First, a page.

Now I’m not saying I think it’s okay for Ivy to stomp all over my authority as her Mama. But I am saying, because of her personality type, the getting there — to that place where we get along and make it through the day still smiling and loving each other at the end — has to be a different process.

ImageI’ve just read this book: You can’t Make me (But I Can Be Persuaded): Strategies for Bringing Out the Best in Your Strong-Willed Child, by Cynthia Ulrich Tobias. I nodded through the first few pages. Yes, that’s my kid. Oh, yep. That’s my kid too. OH MY WORD the author has been in my house watching my daughter because THAT. IS. MY. KID. My favorite section of the book talks about how strong-willed children are wired. Tobias shares these three points:

1. Strong-willed children don’t have trouble with authority, but with how authority is communicated.

2. Strong-willed children don’t need to control you; they just can’t let you take all control away from them.

3. The quality of the relationships you have with strong-willed children determines the effectiveness of your parenting strategies.

These points gave me much to think about, particularly number 2. It was a process for me to realize that inherent in Ivy’s little personality is a desire to do things on her own, to feel in control. Funny, I really hate feeling out of control myself. If I recognize that, can I also recognize Ivy’s defiance not as a personal affront to ME and my requests as her Mom, but as an expression of herself, her desire to do things in her own way? It’s hard! I’m the Mom! I’m in charge! Well, yeah. But this little girl has a spirit in her that cannot be broken and if I can’t work with that, I have a feeling we will fight through her entire childhood.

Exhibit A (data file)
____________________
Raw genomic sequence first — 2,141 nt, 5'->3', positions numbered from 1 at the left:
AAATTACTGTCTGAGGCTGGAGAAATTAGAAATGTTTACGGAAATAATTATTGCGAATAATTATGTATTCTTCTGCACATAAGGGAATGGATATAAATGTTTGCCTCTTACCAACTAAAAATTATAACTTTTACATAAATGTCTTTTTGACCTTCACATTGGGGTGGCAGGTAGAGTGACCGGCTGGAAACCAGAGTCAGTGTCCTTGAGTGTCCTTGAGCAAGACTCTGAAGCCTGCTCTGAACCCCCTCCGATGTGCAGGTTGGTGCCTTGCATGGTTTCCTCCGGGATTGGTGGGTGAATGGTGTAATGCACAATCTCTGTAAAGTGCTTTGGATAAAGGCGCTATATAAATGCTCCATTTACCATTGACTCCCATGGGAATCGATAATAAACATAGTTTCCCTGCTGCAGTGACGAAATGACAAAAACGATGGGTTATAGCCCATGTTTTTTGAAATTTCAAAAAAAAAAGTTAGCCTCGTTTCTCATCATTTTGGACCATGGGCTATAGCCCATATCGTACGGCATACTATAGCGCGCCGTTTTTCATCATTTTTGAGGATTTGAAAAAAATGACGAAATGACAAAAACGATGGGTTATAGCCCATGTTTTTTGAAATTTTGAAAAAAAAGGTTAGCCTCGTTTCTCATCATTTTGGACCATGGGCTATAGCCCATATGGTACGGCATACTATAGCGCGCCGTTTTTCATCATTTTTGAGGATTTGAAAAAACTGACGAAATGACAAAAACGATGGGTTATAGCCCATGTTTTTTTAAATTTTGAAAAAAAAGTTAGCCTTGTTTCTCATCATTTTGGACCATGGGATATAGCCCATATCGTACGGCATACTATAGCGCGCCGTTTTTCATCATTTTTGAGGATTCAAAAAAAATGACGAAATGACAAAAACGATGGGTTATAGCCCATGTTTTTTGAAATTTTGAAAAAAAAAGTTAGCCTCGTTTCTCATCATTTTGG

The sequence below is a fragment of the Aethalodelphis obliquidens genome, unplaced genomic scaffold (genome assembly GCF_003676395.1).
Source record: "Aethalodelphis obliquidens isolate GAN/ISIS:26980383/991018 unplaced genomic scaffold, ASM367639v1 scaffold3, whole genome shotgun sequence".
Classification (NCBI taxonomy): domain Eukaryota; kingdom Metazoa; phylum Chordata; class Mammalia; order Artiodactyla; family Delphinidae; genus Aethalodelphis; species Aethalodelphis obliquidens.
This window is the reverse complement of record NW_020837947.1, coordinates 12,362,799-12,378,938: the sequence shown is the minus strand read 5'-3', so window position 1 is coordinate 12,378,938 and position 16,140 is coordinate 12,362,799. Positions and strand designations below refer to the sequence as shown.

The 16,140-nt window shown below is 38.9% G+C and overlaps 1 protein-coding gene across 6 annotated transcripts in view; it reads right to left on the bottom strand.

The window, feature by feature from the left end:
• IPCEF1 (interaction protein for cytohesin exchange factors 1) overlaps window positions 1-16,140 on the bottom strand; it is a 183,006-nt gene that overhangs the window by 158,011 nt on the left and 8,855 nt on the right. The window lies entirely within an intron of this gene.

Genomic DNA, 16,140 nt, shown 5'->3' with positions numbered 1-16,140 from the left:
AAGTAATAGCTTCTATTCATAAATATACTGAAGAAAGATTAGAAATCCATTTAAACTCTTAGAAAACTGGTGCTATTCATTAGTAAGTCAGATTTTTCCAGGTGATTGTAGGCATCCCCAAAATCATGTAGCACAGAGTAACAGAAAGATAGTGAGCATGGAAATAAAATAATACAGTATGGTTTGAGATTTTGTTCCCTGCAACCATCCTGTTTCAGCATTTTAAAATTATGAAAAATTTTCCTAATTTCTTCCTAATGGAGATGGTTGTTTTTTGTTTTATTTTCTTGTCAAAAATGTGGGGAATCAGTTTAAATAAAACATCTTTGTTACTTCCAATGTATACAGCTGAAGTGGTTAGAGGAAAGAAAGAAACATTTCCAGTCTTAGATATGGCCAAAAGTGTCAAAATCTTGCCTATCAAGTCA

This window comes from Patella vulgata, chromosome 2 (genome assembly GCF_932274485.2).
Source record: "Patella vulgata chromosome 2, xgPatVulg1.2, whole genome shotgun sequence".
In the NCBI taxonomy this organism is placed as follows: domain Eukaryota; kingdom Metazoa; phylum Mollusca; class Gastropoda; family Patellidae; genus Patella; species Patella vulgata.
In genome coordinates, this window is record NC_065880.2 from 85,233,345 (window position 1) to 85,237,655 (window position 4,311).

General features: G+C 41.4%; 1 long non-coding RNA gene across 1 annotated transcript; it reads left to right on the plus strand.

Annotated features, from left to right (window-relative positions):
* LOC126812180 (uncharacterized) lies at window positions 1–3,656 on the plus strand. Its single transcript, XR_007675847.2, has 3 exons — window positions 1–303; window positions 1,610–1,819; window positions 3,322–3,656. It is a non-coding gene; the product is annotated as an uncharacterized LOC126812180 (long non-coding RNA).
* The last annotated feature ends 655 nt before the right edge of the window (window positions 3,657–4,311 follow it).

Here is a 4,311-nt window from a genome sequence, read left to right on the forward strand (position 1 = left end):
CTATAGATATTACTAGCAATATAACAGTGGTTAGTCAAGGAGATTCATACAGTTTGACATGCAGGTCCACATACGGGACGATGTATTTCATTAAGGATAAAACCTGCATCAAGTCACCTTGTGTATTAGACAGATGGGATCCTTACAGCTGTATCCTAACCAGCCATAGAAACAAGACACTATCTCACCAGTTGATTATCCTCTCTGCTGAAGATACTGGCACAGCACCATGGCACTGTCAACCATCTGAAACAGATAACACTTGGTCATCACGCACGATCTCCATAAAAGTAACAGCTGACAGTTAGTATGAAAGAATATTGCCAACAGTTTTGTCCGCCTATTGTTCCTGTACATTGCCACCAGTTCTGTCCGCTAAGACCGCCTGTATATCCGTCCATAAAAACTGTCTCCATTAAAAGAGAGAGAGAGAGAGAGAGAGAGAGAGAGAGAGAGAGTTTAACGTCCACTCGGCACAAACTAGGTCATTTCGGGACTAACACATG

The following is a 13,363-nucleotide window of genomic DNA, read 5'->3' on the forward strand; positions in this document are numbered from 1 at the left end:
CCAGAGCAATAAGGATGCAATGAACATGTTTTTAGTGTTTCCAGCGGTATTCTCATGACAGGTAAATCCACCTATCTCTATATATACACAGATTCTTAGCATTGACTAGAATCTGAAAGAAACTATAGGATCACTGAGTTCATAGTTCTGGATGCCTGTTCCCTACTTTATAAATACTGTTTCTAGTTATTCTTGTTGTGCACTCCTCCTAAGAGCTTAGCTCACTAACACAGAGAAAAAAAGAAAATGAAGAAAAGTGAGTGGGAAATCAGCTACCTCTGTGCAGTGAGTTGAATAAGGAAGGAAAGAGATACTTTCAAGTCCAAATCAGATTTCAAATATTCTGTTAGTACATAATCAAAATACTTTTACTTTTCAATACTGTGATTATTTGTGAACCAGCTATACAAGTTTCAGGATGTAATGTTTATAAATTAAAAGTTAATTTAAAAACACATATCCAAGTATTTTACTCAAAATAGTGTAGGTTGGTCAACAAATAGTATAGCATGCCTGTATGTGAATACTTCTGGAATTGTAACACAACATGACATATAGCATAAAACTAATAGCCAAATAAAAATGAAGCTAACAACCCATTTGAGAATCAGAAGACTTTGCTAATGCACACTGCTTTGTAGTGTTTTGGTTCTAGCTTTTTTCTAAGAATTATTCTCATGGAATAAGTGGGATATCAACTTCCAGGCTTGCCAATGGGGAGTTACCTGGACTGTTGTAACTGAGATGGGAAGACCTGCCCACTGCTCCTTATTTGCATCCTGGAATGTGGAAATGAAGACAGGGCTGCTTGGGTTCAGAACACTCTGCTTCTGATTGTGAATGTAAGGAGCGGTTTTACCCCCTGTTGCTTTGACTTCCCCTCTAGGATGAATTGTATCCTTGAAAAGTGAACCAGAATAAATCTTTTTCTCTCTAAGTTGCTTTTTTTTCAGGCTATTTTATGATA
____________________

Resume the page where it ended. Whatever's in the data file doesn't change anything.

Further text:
Tobias goes on to outline suggestions for making it easier to communicate with strong-willed children, from toddler years, all the way through to teenagers, and adult children. Much of what she shared felt pretty intuitive to me, but I had many “ah-hah” moments where I thought, “Okay, I can do better with this one.”

I think the most important lesson of the book, with preschoolers in particular, is that we cannot take their defiance or misbehavior personally. We might say, “WHY are you doing this to me? Why are you making things so difficult? You’re going to make me late.” And on, and on. We make it about us. We think only about how their behavior affects US. This book reminded me to take a step back and recognize that Ivy, though in miniature form at the moment, has a personality and spirit that might very well be different than me. She has her own way of seeing things, her own way of experiencing the world. It’s up to me whether or not I make that a good thing or a bad thing.

I won’t lie. It is HARD WORK being her Mom. But I’m of the mind that every kid deserves to be championed, celebrated and encouraged. So I’ll take the hard. She’s totally worth it.